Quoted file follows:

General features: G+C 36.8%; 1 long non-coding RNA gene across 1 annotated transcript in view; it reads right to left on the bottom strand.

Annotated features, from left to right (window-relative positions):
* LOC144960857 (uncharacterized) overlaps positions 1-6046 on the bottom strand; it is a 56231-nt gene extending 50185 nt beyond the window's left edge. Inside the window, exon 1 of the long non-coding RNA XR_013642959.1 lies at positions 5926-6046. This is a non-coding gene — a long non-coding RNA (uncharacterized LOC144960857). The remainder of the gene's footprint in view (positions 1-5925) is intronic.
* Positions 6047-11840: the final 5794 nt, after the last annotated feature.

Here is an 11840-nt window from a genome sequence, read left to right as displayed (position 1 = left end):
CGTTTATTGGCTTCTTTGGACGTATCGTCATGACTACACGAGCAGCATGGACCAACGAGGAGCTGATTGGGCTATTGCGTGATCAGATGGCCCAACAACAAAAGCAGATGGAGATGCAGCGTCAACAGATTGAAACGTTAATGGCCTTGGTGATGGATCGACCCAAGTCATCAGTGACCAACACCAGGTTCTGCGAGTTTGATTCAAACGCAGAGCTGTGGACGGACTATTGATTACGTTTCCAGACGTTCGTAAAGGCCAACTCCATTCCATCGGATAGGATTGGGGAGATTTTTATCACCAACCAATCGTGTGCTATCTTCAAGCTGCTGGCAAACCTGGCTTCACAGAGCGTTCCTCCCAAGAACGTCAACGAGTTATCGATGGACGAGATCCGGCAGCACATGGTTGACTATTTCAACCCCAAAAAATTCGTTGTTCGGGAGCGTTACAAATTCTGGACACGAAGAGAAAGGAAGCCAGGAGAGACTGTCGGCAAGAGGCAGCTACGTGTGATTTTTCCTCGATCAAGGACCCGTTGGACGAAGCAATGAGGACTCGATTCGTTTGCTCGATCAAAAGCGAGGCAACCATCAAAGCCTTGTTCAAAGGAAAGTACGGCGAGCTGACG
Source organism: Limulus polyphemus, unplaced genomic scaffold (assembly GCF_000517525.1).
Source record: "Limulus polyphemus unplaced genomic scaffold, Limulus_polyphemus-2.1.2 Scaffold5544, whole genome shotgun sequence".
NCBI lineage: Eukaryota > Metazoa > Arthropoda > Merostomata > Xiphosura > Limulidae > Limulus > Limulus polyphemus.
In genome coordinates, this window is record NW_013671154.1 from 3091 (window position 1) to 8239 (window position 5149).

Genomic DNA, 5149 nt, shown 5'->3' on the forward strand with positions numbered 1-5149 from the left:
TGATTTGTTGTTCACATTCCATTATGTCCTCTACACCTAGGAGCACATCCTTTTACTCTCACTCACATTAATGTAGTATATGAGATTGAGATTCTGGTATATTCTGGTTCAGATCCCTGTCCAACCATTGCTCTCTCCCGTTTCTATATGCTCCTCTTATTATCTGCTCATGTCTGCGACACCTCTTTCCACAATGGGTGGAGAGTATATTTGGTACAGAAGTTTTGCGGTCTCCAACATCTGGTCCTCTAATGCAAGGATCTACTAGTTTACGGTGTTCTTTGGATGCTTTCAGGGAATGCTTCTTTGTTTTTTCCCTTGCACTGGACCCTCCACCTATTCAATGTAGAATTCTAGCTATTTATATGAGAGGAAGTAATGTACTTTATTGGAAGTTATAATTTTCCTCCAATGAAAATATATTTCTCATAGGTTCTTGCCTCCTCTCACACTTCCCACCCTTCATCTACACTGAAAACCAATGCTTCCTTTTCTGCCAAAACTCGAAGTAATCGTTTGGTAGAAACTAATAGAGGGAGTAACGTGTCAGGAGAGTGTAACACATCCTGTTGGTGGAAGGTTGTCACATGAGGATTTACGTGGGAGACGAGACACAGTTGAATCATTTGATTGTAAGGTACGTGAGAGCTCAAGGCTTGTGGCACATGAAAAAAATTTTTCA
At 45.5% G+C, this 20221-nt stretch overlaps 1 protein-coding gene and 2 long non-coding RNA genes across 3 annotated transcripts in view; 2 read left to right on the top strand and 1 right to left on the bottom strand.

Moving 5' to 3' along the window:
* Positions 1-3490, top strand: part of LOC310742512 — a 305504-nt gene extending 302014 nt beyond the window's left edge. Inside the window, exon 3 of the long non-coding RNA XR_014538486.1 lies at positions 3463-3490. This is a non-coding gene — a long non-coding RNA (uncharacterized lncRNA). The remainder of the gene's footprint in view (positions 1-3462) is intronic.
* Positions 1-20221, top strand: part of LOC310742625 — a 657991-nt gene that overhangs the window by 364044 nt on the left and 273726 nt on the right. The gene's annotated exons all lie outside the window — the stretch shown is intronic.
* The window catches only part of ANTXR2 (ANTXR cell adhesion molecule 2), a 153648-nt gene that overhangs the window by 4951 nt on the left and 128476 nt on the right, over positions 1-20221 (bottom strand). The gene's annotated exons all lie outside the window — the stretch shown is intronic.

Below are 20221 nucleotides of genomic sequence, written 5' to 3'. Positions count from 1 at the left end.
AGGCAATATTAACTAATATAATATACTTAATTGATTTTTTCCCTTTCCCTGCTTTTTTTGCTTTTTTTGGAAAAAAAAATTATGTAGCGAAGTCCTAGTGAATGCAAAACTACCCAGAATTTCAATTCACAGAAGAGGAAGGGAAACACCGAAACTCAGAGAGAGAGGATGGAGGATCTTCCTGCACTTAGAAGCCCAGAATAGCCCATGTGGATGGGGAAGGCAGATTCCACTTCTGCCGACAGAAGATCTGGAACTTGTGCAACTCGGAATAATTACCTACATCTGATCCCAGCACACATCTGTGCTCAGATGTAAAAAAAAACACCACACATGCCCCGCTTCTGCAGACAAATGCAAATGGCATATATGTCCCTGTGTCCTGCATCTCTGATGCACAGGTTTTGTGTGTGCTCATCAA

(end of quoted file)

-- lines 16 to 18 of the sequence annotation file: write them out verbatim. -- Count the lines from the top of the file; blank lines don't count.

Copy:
* Positions 1-20221, top strand: part of LOC310742625 — a 657991-nt gene that overhangs the window by 364044 nt on the left and 273726 nt on the right. The gene's annotated exons all lie outside the window — the stretch shown is intronic.
* The window catches only part of ANTXR2 (ANTXR cell adhesion molecule 2), a 153648-nt gene that overhangs the window by 4951 nt on the left and 128476 nt on the right, over positions 1-20221 (bottom strand). The gene's annotated exons all lie outside the window — the stretch shown is intronic.

Below are 20221 nucleotides of genomic sequence, written 5' to 3'. Positions count from 1 at the left end.